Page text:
Woodloes Primary School History Curriculum


At Woodloes Primary School, the intent of History education is to stimulate children’s curiosity about the past in Britain and the wider world. Through finding out about how and why the world, our country, culture and local community have developed over time, children understand how the past influences the present. History enables children to develop a context for their growing sense of identity and a chronological framework for their knowledge of significant events and people. Also, by thinking about how people lived in the past, children consider their own personal choices, attitudes and values.


The National Curriculum for History aims to ensure that all pupils:

  • know and understand the history of Britain and the wider world
  • develop an understanding of abstract historical terms such as ‘empire’, ‘civilisation’ and ‘parliament’
  • understand historical concepts such as continuity and change, cause and consequence, similarity, difference and significance, and use them to make connections, draw contrasts, analyse trends, frame historically-valid questions and create their own structured accounts, including written narratives and analyses
  • understand the methods of historical enquiry, including how evidence is used rigorously to make historical claims, and discern how and why contrasting arguments and interpretations of the past have been constructed
  • gain historical perspective by placing their growing knowledge into different contexts, understanding the connections between local, regional, national and international history; between cultural, economic, military, political, religious and social history; and between short- and long-term timescales.


Our aim is to provide a History curriculum that is designed to balance acquiring a broad and deep knowledge alongside opportunities to develop and apply historical skills. 


The Kapow Primary Scheme is used to plan and teach history sessions; ensuring full coverage of  content of the National Curriculum.  Each session identifies clearly the skills and knowledge to be taught which enables progression, both throughout the year, as well as throughout the school.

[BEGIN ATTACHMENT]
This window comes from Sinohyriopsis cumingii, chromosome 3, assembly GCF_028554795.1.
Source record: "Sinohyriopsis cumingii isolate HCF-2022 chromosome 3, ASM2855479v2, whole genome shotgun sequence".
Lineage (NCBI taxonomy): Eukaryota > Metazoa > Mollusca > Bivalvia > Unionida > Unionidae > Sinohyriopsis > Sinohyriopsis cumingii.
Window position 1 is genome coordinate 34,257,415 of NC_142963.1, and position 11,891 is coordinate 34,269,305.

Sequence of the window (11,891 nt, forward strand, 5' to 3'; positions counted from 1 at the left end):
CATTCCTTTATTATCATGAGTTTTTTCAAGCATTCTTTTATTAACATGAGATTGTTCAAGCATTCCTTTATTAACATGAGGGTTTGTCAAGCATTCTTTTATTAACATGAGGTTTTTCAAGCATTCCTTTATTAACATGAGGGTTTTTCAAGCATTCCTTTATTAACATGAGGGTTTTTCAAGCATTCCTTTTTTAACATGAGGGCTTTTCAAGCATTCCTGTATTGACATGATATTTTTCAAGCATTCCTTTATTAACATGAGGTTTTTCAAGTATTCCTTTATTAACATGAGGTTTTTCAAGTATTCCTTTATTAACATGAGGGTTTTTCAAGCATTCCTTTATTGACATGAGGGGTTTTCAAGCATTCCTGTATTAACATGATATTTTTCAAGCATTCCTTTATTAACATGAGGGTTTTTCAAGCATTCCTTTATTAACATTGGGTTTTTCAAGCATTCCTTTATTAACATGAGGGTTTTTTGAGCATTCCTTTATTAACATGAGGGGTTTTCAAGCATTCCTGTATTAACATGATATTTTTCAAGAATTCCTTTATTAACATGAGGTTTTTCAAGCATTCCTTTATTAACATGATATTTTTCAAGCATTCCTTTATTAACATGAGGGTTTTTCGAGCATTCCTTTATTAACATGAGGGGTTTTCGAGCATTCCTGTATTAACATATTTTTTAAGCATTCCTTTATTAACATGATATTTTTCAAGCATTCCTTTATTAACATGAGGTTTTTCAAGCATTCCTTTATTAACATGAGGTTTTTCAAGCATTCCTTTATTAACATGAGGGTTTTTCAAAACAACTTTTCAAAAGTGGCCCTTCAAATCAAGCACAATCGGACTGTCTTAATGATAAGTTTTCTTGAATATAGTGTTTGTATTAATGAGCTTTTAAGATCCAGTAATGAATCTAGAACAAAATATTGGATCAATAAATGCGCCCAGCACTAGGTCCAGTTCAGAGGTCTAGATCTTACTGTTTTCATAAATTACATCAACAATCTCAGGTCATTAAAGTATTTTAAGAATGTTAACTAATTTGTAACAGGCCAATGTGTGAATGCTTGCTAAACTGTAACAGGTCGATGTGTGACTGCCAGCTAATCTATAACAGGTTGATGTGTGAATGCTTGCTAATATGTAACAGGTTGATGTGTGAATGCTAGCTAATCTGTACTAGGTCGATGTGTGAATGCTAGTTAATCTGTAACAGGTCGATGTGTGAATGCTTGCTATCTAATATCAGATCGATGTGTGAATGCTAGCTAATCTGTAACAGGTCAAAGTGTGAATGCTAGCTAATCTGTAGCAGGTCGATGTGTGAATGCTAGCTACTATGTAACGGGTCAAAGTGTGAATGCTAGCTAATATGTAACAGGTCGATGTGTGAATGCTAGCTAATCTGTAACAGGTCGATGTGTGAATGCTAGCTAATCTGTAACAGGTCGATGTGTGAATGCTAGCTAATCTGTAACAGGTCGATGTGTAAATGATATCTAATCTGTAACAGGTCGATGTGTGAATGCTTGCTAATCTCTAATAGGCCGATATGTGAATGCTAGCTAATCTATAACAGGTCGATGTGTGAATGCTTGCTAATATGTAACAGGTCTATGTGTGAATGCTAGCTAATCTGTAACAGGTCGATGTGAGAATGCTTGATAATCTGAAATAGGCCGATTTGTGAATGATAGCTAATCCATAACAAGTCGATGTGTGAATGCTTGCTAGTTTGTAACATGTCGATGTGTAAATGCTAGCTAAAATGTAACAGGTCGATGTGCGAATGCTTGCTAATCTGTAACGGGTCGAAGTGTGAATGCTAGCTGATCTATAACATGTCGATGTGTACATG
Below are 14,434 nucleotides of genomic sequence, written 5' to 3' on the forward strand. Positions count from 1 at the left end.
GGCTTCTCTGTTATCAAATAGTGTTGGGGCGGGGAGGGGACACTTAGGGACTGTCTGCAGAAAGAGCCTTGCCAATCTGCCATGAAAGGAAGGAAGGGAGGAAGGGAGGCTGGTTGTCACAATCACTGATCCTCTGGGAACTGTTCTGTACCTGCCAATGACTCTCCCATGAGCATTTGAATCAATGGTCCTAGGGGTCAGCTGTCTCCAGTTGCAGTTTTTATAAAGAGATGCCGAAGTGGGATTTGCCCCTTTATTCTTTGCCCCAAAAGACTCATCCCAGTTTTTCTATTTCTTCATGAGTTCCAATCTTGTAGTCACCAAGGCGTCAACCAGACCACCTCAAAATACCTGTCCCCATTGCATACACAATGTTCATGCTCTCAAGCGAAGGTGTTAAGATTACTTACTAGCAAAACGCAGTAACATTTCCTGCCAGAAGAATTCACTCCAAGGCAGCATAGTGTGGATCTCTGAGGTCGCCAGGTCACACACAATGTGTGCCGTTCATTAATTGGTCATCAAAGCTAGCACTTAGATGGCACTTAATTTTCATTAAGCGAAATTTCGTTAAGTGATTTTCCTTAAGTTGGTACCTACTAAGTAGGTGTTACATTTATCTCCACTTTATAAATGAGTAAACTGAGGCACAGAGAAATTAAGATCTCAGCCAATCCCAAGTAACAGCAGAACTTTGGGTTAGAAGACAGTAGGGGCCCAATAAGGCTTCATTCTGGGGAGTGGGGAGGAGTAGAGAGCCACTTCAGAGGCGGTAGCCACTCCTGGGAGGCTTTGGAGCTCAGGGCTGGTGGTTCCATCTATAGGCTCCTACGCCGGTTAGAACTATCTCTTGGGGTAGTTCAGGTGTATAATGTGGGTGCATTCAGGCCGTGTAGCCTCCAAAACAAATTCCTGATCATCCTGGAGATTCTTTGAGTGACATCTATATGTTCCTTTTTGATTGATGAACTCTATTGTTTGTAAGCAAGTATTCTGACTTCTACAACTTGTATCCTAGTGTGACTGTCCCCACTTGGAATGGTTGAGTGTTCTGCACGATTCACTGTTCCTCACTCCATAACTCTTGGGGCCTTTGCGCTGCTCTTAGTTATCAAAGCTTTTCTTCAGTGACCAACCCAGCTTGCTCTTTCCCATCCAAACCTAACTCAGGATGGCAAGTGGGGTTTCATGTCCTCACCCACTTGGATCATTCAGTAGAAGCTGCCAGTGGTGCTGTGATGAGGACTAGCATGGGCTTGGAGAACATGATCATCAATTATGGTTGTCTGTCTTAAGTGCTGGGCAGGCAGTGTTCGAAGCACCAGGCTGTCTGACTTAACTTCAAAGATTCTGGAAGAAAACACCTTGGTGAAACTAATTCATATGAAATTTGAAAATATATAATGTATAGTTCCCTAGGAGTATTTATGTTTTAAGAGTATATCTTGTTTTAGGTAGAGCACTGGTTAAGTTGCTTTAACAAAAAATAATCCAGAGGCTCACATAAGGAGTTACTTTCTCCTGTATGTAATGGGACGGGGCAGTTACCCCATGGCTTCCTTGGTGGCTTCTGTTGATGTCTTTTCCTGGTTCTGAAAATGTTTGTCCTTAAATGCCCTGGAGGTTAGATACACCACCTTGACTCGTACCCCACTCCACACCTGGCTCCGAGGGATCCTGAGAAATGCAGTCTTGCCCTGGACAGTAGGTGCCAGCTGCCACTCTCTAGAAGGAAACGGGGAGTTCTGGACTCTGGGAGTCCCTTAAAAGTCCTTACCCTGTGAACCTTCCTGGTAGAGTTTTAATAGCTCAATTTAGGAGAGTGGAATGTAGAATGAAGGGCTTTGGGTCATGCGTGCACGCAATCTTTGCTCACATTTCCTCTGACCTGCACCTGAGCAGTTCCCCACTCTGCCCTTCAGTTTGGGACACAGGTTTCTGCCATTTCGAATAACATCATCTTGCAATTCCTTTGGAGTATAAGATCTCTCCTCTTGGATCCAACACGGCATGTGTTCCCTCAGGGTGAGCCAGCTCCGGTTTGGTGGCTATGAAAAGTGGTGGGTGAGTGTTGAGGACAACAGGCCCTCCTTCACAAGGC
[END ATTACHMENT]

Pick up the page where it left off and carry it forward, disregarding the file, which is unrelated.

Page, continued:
Children develop and apply progressive historical skills, for example, by finding evidence, weighing it up and reaching their own conclusions. To do this successfully, as historians, children learn to: research, interpret evidence (including primary and secondary sources), and argue for their point of view.


Experience days and / or historical trips enthuse children and enhance their understanding of the past.



Learning in History will be enjoyed across the school and children will develop:

  • A secure knowledge and understanding of people, events and contexts from the historical periods covered.
  • The ability to think critically about history and communicate confidently in styles appropriate to a range of audiences.
  • The ability to consistently support, evaluate and challenge their own and others’ views using detailed, appropriate and accurate historical evidence derived from a range of sources.
  •  A sense of curiosity about the past and an understanding of how and why people interpret the past in different ways.


Assessments linked to History take place throughout the academic year, and children are assessed against age-related expectations by their class teacher. The results of these assessments are recorded and used to inform judgements linked to attainment and progress. Assessments linked to age-related expectations are shared with parents/carers in the end of year report.


The impact of the History curriculum at Woodloes Primary School is assessed through subject specific monitoring and participation in the deep dive process.  Accompanying evidence is provided through pupil interviews, lesson visits, teacher questionnaires, work trawls, learning walks and the analysis of data.

Long-Term Plan

History Long Term Plan.docx.pdf

Skills and Knowledge Progression (Kapow Scheme)

History Progression of Skills and Knowledge.docx.pdf